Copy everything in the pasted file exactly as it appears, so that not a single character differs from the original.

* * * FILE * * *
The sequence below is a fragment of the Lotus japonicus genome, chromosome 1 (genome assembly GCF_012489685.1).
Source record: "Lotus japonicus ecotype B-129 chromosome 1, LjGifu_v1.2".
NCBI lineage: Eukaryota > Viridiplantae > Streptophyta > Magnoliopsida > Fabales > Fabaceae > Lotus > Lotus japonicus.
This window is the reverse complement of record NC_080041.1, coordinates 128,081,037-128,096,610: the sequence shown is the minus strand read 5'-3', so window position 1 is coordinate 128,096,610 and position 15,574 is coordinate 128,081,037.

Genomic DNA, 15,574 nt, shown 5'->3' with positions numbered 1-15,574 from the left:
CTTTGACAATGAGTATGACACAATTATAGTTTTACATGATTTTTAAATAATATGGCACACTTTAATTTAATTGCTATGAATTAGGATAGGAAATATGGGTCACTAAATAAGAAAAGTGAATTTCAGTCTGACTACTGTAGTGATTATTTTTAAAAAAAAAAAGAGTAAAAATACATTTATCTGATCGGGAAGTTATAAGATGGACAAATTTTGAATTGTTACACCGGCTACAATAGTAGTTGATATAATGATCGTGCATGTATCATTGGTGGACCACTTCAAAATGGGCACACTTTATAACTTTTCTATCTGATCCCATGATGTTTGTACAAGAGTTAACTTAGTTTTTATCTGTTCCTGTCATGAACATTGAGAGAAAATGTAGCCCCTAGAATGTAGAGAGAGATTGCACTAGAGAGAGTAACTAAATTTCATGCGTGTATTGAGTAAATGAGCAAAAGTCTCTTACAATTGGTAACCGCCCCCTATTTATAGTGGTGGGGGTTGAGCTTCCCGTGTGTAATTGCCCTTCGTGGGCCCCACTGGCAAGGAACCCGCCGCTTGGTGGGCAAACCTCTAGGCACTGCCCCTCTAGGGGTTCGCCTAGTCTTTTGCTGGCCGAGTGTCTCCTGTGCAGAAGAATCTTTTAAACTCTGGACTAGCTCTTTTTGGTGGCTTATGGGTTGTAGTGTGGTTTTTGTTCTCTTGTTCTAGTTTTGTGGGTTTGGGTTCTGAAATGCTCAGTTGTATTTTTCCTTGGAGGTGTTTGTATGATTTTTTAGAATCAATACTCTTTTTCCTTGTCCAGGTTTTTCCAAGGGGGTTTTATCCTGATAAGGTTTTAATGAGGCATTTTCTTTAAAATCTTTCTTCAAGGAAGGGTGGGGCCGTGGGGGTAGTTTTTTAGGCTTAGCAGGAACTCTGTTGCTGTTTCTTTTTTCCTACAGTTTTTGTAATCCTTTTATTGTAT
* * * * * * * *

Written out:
The sequence below is a fragment of the Lotus japonicus genome, chromosome 1 (genome assembly GCF_012489685.1).
Source record: "Lotus japonicus ecotype B-129 chromosome 1, LjGifu_v1.2".
NCBI lineage: Eukaryota > Viridiplantae > Streptophyta > Magnoliopsida > Fabales > Fabaceae > Lotus > Lotus japonicus.
This window is the reverse complement of record NC_080041.1, coordinates 128,081,037-128,096,610: the sequence shown is the minus strand read 5'-3', so window position 1 is coordinate 128,096,610 and position 15,574 is coordinate 128,081,037.

Genomic DNA, 15,574 nt, shown 5'->3' with positions numbered 1-15,574 from the left:
CTTTGACAATGAGTATGACACAATTATAGTTTTACATGATTTTTAAATAATATGGCACACTTTAATTTAATTGCTATGAATTAGGATAGGAAATATGGGTCACTAAATAAGAAAAGTGAATTTCAGTCTGACTACTGTAGTGATTATTTTTAAAAAAAAAAAGAGTAAAAATACATTTATCTGATCGGGAAGTTATAAGATGGACAAATTTTGAATTGTTACACCGGCTACAATAGTAGTTGATATAATGATCGTGCATGTATCATTGGTGGACCACTTCAAAATGGGCACACTTTATAACTTTTCTATCTGATCCCATGATGTTTGTACAAGAGTTAACTTAGTTTTTATCTGTTCCTGTCATGAACATTGAGAGAAAATGTAGCCCCTAGAATGTAGAGAGAGATTGCACTAGAGAGAGTAACTAAATTTCATGCGTGTATTGAGTAAATGAGCAAAAGTCTCTTACAATTGGTAACCGCCCCCTATTTATAGTGGTGGGGGTTGAGCTTCCCGTGTGTAATTGCCCTTCGTGGGCCCCACTGGCAAGGAACCCGCCGCTTGGTGGGCAAACCTCTAGGCACTGCCCCTCTAGGGGTTCGCCTAGTCTTTTGCTGGCCGAGTGTCTCCTGTGCAGAAGAATCTTTTAAACTCTGGACTAGCTCTTTTTGGTGGCTTATGGGTTGTAGTGTGGTTTTTGTTCTCTTGTTCTAGTTTTGTGGGTTTGGGTTCTGAAATGCTCAGTTGTATTTTTCCTTGGAGGTGTTTGTATGATTTTTTAGAATCAATACTCTTTTTCCTTGTCCAGGTTTTTCCAAGGGGGTTTTATCCTGATAAGGTTTTAATGAGGCATTTTCTTTAAAATCTTTCTTCAAGGAAGGGTGGGGCCGTGGGGGTAGTTTTTTAGGCTTAGCAGGAACTCTGTTGCTGTTTCTTTTTTCCTACAGTTTTTGTAATCCTTTTATTGTAT